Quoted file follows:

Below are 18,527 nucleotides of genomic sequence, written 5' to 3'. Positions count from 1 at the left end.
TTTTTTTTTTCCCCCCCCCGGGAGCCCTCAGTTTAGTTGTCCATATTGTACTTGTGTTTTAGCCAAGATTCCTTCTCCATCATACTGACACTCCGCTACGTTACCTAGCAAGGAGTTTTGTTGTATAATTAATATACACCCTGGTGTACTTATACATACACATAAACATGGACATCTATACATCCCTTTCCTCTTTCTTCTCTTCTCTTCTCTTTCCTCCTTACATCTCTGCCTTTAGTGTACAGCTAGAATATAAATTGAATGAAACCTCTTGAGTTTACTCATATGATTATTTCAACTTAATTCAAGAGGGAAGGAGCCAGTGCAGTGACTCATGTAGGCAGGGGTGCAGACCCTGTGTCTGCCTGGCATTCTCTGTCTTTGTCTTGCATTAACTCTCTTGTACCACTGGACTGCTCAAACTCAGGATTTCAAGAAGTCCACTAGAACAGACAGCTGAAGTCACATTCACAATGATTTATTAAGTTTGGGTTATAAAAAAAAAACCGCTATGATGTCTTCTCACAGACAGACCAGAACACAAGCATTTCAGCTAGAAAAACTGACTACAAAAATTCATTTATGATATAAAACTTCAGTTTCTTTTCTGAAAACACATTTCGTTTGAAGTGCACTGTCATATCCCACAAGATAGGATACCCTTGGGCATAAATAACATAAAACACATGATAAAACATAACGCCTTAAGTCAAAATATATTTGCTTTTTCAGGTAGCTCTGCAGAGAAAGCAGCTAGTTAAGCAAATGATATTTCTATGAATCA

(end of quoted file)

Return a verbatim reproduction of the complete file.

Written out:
Below are 18,527 nucleotides of genomic sequence, written 5' to 3'. Positions count from 1 at the left end.
TTTTTTTTTTCCCCCCCCCGGGAGCCCTCAGTTTAGTTGTCCATATTGTACTTGTGTTTTAGCCAAGATTCCTTCTCCATCATACTGACACTCCGCTACGTTACCTAGCAAGGAGTTTTGTTGTATAATTAATATACACCCTGGTGTACTTATACATACACATAAACATGGACATCTATACATCCCTTTCCTCTTTCTTCTCTTCTCTTCTCTTTCCTCCTTACATCTCTGCCTTTAGTGTACAGCTAGAATATAAATTGAATGAAACCTCTTGAGTTTACTCATATGATTATTTCAACTTAATTCAAGAGGGAAGGAGCCAGTGCAGTGACTCATGTAGGCAGGGGTGCAGACCCTGTGTCTGCCTGGCATTCTCTGTCTTTGTCTTGCATTAACTCTCTTGTACCACTGGACTGCTCAAACTCAGGATTTCAAGAAGTCCACTAGAACAGACAGCTGAAGTCACATTCACAATGATTTATTAAGTTTGGGTTATAAAAAAAAAACCGCTATGATGTCTTCTCACAGACAGACCAGAACACAAGCATTTCAGCTAGAAAAACTGACTACAAAAATTCATTTATGATATAAAACTTCAGTTTCTTTTCTGAAAACACATTTCGTTTGAAGTGCACTGTCATATCCCACAAGATAGGATACCCTTGGGCATAAATAACATAAAACACATGATAAAACATAACGCCTTAAGTCAAAATATATTTGCTTTTTCAGGTAGCTCTGCAGAGAAAGCAGCTAGTTAAGCAAATGATATTTCTATGAATCA